Did You Know That Retaliation Accounts For More Than One Third Of Workplace Violation Charges?

4/27/2016

According to the Equal Employment Opportunity Commission (EEOC), in 2015 individuals filed 39, 757 charges related to all statutes of retaliation. This number represents 44.5% of all charges filed. For instance, if an individual files a race, sex or sexual harassment discrimination, that individual should immediately check for employer-related retaliation even in the most petty instance because petty retaliation represents the beginning of either a long battle to come or petty retaliation represents the beginning of the end. All of this is rooted in discrimination.

Title VII of the Civil Rights Act of 1964 prohibits discrimination based on race, creed, sex, national origin, color and religion. 31,893 individuals filed retaliation charges for Title VII only in the year 2015. The number of filings represents 35.7% of all charges filed. These numbers warn employees to beware of retaliation because employers exercise retaliation in mysterious ways. For instance, suddenly your employer changes your work hours or drops you down from 20 hours per week to 16.

Retaliation comes in all shapes and sizes. If you are responsible for the opening of a gym, and someone hides the keys to the business office so that you cannot transfer the required $200 from the safe to the cash register, that is retaliation–even if your employer uses different people to do such a thing. If you complain about running a cash register, and multiple employees violate or saunter behind the cashier’s desk, and you complain, be prepared for many different people from different departments showing up in your area doing the same thing.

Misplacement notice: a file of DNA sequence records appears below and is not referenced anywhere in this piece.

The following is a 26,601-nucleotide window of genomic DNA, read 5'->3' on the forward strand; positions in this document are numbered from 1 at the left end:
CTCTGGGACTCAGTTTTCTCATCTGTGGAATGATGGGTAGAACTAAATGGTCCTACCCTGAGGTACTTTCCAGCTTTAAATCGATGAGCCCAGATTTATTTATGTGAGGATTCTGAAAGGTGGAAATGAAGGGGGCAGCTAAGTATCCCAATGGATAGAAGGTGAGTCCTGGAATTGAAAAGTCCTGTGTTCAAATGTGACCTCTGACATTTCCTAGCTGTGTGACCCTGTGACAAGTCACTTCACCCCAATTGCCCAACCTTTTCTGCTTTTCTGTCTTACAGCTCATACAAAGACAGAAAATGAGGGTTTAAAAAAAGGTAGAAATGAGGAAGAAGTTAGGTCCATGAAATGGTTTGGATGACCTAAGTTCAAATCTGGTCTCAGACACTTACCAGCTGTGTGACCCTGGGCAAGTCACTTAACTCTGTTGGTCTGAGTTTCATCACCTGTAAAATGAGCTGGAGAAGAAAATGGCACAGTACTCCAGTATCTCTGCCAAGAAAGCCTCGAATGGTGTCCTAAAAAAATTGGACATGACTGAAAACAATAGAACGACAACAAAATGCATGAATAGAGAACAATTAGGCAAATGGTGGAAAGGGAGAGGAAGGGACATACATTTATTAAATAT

Although this sounds petty; but it isn’t. If you tell your supervisor that you are uncomfortable with multiple people having access to the cash register and the petty cash because you are responsible, you may feel silly, but expressing your thoughts on this will save you from a potential theft charge. NOTE: Proof or allegations of theft nullifies and ends any EEOC or Fair Employment Practices Agencies’ investigation. And even though you wish to keep the peace, your peace was shattered the moment you filed or complained about workplace violations. The company or organization has placed you in the untenable position of fighting for your own reputation because you’ve just been dubbed a troublemaker. Until the next time. . .

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